Does skin perpendicular to sun’s rays burn faster than if not perpendicular?

In summary, a friend of mine believes that the skin that is perpendicular to the sun's rays burns faster than skin that is closer to parallel to the sun's rays.
  • #1
DaveN123
5
0
Does skin that is perpendicular to the sun’s rays burns faster than skin that is closer to parallel to the sun’s rays? I was certain that it does but a very smart friend/engineer is certain that it doesn’t and was incredulous that I thought it did.

I really would like to know the physics behind it if he is right. I haven’t been able to find an answer to this question online, because most of the information online is about the intensity of the sun relative to the angle of the sun through the atmosphere, versus the object on the ground changing orientation. If he is right, would it mean that if you want to collect the sun’s energy in a small area, it would be best to place collectors at close to parallel to the sun’s rays as possible without overlapping, sort of like louvers? I haven’t seen any solar collectors like that. Thanks!
 
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  • #2
The power density (or energy flux) is maximum when propagation is perpendicular. When exactly parallel, the sun's rays travel past and are never absorbed (at least if your arm is a perfectly planar surface). In between, the flux varies as sine of the angle.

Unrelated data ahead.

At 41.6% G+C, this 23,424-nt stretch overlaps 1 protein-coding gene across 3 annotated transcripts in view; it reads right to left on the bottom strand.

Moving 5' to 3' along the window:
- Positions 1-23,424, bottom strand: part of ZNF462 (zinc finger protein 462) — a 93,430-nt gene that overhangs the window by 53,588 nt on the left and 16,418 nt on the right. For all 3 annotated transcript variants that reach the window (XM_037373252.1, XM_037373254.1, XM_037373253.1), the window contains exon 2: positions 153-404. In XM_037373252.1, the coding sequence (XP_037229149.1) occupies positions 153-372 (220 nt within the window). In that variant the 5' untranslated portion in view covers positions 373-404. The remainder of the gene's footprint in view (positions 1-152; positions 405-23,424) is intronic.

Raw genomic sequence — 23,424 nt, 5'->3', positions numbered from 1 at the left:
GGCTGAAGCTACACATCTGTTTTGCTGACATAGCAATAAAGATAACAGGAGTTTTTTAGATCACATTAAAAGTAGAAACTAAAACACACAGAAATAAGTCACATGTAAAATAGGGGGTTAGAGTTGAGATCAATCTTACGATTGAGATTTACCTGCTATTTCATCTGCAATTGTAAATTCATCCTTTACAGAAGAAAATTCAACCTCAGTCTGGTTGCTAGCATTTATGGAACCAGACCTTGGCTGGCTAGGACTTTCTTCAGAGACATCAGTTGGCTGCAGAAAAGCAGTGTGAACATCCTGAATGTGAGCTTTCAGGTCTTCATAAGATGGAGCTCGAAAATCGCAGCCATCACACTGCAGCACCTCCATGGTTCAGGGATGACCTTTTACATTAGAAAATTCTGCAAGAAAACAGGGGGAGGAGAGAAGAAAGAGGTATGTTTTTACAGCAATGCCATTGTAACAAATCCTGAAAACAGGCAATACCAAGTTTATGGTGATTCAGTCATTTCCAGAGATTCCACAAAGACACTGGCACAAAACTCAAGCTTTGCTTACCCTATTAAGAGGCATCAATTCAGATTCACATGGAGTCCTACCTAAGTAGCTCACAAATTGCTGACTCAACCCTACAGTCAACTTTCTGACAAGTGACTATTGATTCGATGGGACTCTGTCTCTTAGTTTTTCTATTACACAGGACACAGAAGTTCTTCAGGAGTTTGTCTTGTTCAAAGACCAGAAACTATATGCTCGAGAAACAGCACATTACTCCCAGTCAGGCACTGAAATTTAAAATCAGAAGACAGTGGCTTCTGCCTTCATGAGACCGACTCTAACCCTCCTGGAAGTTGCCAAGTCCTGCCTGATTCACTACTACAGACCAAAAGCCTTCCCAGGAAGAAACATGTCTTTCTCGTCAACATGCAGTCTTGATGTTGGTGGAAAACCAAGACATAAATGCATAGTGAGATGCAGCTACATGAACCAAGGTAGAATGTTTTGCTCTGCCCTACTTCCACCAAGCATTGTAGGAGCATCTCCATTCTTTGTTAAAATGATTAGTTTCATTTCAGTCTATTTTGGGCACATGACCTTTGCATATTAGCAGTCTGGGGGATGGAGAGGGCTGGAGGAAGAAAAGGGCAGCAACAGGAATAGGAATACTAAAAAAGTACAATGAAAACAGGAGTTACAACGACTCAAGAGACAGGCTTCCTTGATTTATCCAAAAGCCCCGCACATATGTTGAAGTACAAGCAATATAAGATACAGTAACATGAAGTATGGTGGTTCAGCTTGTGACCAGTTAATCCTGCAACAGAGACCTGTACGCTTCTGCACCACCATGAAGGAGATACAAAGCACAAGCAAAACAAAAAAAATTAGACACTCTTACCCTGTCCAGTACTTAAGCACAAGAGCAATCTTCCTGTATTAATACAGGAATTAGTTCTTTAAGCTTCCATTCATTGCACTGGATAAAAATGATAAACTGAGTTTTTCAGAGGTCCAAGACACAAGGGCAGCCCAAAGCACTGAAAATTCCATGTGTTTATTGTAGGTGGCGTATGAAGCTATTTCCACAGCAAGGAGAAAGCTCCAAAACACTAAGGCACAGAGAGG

The center picture here
http://en.wikipedia.org/wiki/Flux"
shows how the flux decreases with angle.

Burns occur more rapidly with normal (aka perpendicular) incidence. That's why your nose, shoulders and sometimes feet burn at midday when the sun is overhead, while your chest, legs and arms (if they stay by your side) do not.
 
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  • #3
marcusl said:
That's why your nose, shoulders and sometimes feet burn at midday when the sun is overhead, while your chest, legs and arms (if they stay by your side) do not.
Yep.

Another way is to look at the tan/burn of someone who did not move. If tan/burn was not dependent on angle of incidence, the line between red leg front and white leg back would be knife edge sharp, despite being on a curved form.

It's not. Red-to-white is well-graded around the curve of the arm or leg.
 
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  • #4
Thanks so much for the replies. His view is that there is no definite line on a sun burn because the skin that was closer to parallel was actually moving in and out of the sun as the sun moved or the person moved, so the amount of sun burn is based totally on the time of the exposure, versus the angle of the exposure.

Thanks again for your replies!
 
  • #5
DaveN123 said: